Two different processes are involved in embryonic and extraembryonic blood vessel formation: 1) angiogenesis, the budding and branching of vessels from preexisting vessels and vasculogenesis, and 2) the de novo differentiation of endothelial cells from mesoderm and organization of endothelial progenitors into a primitive vascular plexus (6). Formation of the yolk sac circulation, differentiation of the endocardium of the heart, and development of larger vascular networks occur by vasculogenesis, while other organs such as the brain and kidney appear to be vascularized primarily by angiogenesis. Three major families of angiogenic factor receptor tyrosine kinases, the vascular endothelial growth factor (VEGF) receptors, Tie receptors, and Eph receptors, play prominent roles in regulating vasculogenesis/angiogenesis in both development and disease (79). VEGF-A appears to be the major vascular endothelial growth factor (10). It is upregulated in hypoxic tissues and in tumors that have outgrown their blood supply (10). Loss of only a single VEGF-A allele results in early embryonic lethality, thus demonstrating remarkably strict dose dependence for VEGF-A during development (11,12).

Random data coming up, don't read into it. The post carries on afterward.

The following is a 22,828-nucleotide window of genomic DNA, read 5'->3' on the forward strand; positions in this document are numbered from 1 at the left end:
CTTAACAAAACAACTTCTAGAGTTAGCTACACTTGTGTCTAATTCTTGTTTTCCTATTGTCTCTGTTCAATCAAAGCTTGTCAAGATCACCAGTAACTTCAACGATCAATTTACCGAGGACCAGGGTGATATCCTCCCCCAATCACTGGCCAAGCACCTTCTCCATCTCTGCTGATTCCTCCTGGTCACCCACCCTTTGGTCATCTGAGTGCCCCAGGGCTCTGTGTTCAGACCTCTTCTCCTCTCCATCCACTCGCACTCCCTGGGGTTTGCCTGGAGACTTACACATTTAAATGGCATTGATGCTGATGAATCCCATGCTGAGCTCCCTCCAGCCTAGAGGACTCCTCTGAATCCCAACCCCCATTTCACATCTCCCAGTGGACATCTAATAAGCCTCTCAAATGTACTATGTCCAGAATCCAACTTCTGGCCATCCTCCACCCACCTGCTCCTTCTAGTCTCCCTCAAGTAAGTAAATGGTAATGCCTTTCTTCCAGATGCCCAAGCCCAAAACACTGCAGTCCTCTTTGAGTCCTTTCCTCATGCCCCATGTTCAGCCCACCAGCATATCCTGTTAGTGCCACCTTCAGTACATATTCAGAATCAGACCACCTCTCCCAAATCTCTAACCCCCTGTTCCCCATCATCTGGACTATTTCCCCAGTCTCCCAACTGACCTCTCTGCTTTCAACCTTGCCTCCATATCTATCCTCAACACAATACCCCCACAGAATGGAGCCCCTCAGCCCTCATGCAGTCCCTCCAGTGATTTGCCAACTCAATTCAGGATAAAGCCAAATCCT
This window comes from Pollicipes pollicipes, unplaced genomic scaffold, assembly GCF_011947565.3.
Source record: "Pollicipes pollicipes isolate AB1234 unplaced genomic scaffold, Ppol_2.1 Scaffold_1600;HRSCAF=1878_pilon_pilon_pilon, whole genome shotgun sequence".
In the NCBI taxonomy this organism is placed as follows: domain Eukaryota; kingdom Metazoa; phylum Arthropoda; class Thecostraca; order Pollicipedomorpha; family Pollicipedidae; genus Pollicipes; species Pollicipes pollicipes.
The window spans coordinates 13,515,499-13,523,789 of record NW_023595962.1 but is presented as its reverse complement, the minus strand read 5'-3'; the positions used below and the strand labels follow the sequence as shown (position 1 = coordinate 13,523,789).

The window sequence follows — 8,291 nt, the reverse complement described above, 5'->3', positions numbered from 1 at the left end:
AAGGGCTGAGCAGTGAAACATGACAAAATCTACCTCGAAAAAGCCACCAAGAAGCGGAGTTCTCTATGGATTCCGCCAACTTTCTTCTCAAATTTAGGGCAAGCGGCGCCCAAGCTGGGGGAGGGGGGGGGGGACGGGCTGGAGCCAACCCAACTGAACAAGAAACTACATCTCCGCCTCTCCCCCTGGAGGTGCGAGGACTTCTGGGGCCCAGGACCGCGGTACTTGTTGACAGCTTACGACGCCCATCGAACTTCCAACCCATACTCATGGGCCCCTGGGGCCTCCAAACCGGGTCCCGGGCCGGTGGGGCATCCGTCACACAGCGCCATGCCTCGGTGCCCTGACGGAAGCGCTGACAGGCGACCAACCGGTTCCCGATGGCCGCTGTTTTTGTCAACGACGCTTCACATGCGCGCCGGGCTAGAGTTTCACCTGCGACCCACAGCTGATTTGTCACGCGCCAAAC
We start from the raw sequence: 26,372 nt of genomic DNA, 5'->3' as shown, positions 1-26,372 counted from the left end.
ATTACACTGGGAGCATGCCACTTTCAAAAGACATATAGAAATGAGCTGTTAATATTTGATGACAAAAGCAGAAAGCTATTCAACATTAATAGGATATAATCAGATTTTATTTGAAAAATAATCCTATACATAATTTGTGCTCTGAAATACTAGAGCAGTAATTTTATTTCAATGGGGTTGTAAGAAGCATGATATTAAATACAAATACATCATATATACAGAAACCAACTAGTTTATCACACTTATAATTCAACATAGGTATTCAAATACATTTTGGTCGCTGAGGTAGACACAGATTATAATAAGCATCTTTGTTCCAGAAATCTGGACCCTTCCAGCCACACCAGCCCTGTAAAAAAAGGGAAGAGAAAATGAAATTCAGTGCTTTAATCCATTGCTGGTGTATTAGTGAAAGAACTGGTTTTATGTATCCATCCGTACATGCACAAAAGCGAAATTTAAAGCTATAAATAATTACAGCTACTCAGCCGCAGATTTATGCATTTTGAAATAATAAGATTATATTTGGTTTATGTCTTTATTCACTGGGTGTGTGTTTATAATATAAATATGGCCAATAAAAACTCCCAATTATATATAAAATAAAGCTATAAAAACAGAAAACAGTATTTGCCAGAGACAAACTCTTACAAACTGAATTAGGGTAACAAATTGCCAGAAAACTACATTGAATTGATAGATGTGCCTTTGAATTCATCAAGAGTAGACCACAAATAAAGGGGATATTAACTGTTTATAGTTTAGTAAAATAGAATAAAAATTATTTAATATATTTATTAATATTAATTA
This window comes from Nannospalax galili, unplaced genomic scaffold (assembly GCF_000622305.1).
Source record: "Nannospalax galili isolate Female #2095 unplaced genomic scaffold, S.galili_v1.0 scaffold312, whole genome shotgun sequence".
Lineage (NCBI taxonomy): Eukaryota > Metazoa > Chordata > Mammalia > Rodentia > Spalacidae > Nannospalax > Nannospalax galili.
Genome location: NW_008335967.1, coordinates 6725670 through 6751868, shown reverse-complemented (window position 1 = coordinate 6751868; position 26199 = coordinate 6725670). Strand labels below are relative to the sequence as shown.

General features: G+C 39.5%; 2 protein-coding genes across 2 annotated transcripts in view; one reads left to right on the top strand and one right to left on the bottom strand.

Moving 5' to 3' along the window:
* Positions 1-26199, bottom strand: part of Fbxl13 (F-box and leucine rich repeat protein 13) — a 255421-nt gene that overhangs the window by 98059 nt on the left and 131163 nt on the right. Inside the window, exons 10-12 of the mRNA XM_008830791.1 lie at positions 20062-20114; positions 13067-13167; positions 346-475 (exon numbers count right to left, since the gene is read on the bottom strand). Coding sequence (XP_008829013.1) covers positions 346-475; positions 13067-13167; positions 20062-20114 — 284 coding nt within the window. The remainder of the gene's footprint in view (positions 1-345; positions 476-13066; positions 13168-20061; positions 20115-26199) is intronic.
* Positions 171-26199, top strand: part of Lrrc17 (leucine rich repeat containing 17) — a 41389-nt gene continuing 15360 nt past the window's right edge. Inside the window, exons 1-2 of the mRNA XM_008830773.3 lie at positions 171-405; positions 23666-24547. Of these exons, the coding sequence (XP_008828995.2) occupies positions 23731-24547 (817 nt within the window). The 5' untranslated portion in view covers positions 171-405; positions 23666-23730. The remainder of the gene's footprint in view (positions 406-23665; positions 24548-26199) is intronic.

While normal islets are highly vascularized and contain a fenestrated endothelium, the molecular factors and mechanisms responsible for this sophisticated cellular organization are incompletely defined. Several sets of experiments have demonstrated a critical role of endothelial cells in specification and differentiation of early pancreatic endoderm that precedes the obvious requirement for oxygenation and nutrient supply (13,14). In addition, recent work by Edsbagge et al. (15) suggests that subsequent steps in pancreatic development, such as formation of dorsal pancreatic mesenchyme and emergence of the dorsal pancreatic bud, require functional blood vessels. Thus, reciprocal endothelial-endocrine signaling and formation of functional blood vessels appear to guide pancreatic differentiation and morphogenesis. Adult rodent islet endocrine cells produce VEGF-A (1618). Hypoxia and islet isolation increase VEGF-A expression (19,20). VEGF-A164 isoform was previously overexpressed in both islets (21) and globally in the pancreas (14), resulting in relatively different vascular and islet phenotypes. Lammert et al. (22) used a Cre-loxP strategy to delete VEGF-A throughout the pancreas, which altered vascularization in both endocrine and exocrine compartment. Therefore, the role of vascularization in islet function remains unclear.